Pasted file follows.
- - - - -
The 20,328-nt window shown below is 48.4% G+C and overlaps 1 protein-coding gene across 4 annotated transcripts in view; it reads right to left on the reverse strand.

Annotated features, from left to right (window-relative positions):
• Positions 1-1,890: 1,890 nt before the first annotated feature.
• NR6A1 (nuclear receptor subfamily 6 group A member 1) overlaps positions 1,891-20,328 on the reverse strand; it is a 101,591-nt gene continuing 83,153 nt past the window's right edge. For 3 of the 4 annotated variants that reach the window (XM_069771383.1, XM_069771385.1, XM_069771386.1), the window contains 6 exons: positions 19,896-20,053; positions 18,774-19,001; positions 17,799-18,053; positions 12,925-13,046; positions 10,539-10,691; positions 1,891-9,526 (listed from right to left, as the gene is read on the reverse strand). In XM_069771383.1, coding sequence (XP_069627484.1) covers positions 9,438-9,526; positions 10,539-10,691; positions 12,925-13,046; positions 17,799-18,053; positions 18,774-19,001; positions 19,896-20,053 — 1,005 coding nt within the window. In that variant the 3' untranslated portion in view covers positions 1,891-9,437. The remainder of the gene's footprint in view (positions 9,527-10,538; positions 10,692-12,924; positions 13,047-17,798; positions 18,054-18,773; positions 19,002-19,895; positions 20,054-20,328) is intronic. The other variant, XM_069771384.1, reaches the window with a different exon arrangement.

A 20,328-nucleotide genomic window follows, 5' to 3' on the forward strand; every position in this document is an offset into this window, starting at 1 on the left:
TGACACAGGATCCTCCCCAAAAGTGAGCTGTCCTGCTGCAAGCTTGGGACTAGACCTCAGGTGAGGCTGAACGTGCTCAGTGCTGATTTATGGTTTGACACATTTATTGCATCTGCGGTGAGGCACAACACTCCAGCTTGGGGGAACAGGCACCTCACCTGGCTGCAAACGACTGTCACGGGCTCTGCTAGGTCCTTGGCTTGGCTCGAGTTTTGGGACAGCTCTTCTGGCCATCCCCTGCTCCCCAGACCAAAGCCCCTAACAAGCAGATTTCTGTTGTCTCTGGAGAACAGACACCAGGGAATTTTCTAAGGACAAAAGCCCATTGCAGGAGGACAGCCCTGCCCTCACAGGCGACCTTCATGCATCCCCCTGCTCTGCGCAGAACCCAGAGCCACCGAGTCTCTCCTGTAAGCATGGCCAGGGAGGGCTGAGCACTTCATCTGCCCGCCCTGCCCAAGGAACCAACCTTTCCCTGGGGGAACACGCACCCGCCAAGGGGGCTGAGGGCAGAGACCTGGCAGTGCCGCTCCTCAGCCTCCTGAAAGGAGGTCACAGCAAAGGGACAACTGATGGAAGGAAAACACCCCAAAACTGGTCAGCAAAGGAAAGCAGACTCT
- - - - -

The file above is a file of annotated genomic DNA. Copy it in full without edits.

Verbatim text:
The 20,328-nt window shown below is 48.4% G+C and overlaps 1 protein-coding gene across 4 annotated transcripts in view; it reads right to left on the reverse strand.

Annotated features, from left to right (window-relative positions):
• Positions 1-1,890: 1,890 nt before the first annotated feature.
• NR6A1 (nuclear receptor subfamily 6 group A member 1) overlaps positions 1,891-20,328 on the reverse strand; it is a 101,591-nt gene continuing 83,153 nt past the window's right edge. For 3 of the 4 annotated variants that reach the window (XM_069771383.1, XM_069771385.1, XM_069771386.1), the window contains 6 exons: positions 19,896-20,053; positions 18,774-19,001; positions 17,799-18,053; positions 12,925-13,046; positions 10,539-10,691; positions 1,891-9,526 (listed from right to left, as the gene is read on the reverse strand). In XM_069771383.1, coding sequence (XP_069627484.1) covers positions 9,438-9,526; positions 10,539-10,691; positions 12,925-13,046; positions 17,799-18,053; positions 18,774-19,001; positions 19,896-20,053 — 1,005 coding nt within the window. In that variant the 3' untranslated portion in view covers positions 1,891-9,437. The remainder of the gene's footprint in view (positions 9,527-10,538; positions 10,692-12,924; positions 13,047-17,798; positions 18,054-18,773; positions 19,002-19,895; positions 20,054-20,328) is intronic. The other variant, XM_069771384.1, reaches the window with a different exon arrangement.

A 20,328-nucleotide genomic window follows, 5' to 3' on the forward strand; every position in this document is an offset into this window, starting at 1 on the left:
TGACACAGGATCCTCCCCAAAAGTGAGCTGTCCTGCTGCAAGCTTGGGACTAGACCTCAGGTGAGGCTGAACGTGCTCAGTGCTGATTTATGGTTTGACACATTTATTGCATCTGCGGTGAGGCACAACACTCCAGCTTGGGGGAACAGGCACCTCACCTGGCTGCAAACGACTGTCACGGGCTCTGCTAGGTCCTTGGCTTGGCTCGAGTTTTGGGACAGCTCTTCTGGCCATCCCCTGCTCCCCAGACCAAAGCCCCTAACAAGCAGATTTCTGTTGTCTCTGGAGAACAGACACCAGGGAATTTTCTAAGGACAAAAGCCCATTGCAGGAGGACAGCCCTGCCCTCACAGGCGACCTTCATGCATCCCCCTGCTCTGCGCAGAACCCAGAGCCACCGAGTCTCTCCTGTAAGCATGGCCAGGGAGGGCTGAGCACTTCATCTGCCCGCCCTGCCCAAGGAACCAACCTTTCCCTGGGGGAACACGCACCCGCCAAGGGGGCTGAGGGCAGAGACCTGGCAGTGCCGCTCCTCAGCCTCCTGAAAGGAGGTCACAGCAAAGGGACAACTGATGGAAGGAAAACACCCCAAAACTGGTCAGCAAAGGAAAGCAGACTCT